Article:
You need to arrange a list of participants - four administrators and four students - who will sit behind a table in the order listed. In how many ways can you list them if you must alternate students and administrators?

This question is from Discrete Mathematics for Computer Scientists by Stien, Drysdale and Bogart.

Here is what I am thinking they be arrange two ways




In both $1$ & $2$, you can arrange by $(4*3*2*1)$ students and $(4*3*2*1)$ admins.

My solution would be: $$(4! + 4!) * 2 = 4*4!.$$

The text does not provide a solution, so I hope someone here can confirm.


Your answer is incorrect for several reasons. First, you don't add the totals: since you must order both the students and the administrators, you should multiply the totals; you multiply when you are counting how many ways you can do both $A$ and $B$; you add when you are counting how many ways you can do either $A$ or $B$. See the opening remarks in this previous answer. And you are not taking into account that you have both possibilities: either begin with an administrator, or begin with a student (which would require you to add the results you got for each case).

Here's two different ways of counting them, both leading to the same final answer, both giving the same answer Ross gave, but with details explained.

  1. Along the lines you describe, but using the Sum and Product rules correctly: You can either begin with an administrator or with a student. No matter who begins, you order the administrators, which as you correctly point out can be done in $4!$ ways, and you order the students, which again as you correctly point out can be done in $4!$ ways. Since you must to both, in each case (whether an administrator goes first or a student goes first) you have $4!\times 4!$ ways of ordering them (you must order the administrators and order the students, so the Product Rule applies). This describes the full ordering, since once you order the students, order the administrators, and decide who goes first, you've got the entire order.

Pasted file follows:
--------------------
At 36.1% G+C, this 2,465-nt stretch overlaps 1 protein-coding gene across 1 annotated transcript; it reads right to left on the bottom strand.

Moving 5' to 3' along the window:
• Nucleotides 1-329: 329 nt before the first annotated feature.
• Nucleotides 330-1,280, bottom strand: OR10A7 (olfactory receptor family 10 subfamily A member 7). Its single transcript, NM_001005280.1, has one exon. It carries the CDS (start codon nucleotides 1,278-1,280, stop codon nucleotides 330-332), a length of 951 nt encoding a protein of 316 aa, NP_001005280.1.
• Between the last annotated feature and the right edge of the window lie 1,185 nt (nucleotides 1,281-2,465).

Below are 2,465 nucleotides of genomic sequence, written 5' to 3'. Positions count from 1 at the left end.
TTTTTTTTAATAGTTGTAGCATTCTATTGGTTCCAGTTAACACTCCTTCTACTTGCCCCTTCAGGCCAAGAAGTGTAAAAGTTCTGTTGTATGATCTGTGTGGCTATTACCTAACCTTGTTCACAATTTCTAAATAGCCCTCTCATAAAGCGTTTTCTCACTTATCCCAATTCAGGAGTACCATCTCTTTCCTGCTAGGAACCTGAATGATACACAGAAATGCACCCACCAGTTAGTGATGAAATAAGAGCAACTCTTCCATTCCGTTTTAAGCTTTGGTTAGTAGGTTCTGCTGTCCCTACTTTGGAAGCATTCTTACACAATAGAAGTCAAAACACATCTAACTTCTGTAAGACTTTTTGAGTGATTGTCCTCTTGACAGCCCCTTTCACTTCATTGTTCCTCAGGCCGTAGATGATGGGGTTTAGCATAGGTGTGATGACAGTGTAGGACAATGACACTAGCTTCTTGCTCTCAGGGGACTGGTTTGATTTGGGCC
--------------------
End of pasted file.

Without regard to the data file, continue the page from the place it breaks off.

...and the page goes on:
Since you can either begin with a student or with an administrator, you want to add the total number of ways to do it with a student first (which is $4!\times 4!$), with the number of ways to do it with an administrator first (also $4!\times 4!$). So the total number is $(4!\times 4!) + (4!\times 4!) = 2\times 4!\times 4!$.

  2. You can pick anyone to go first; that's $8$ possible ways. Once you decide who goes first, you've got $4$ possibilities for who goes second (must be someone from the other group). Then you've got $3$ for go who goes third (only three people left in the group to which the first person belongs), and $3$ for who goes fourth (any of the three remaining people in the group to which the person in the second position belongs); then $2$ for who goes fifth, $2$ for who goes sixth, and the 7th and 8th place are now forced. So that gives $$8\times 4\times 3\times 3\times 2\times 2 = 2\times(4\times 3\times 2)\times(4\times 3\times 2) = 2\times4!\times 4!$$ ways of ordering them, same as before.

  • $\begingroup$ I understand much better thanks to your extended explanation. I have asked two questions so far on this site and you have answered both with great skill. Thank you. $\endgroup$ – garrett Feb 27 '11 at 19:41

For each arrangement of students you have $4!$ arrangements of admins, so you have $2$(whether you start with $A$ or $S$) $*4!$ (arrangements of students) $*4!$ (arrangements of admins) $= 1152 $


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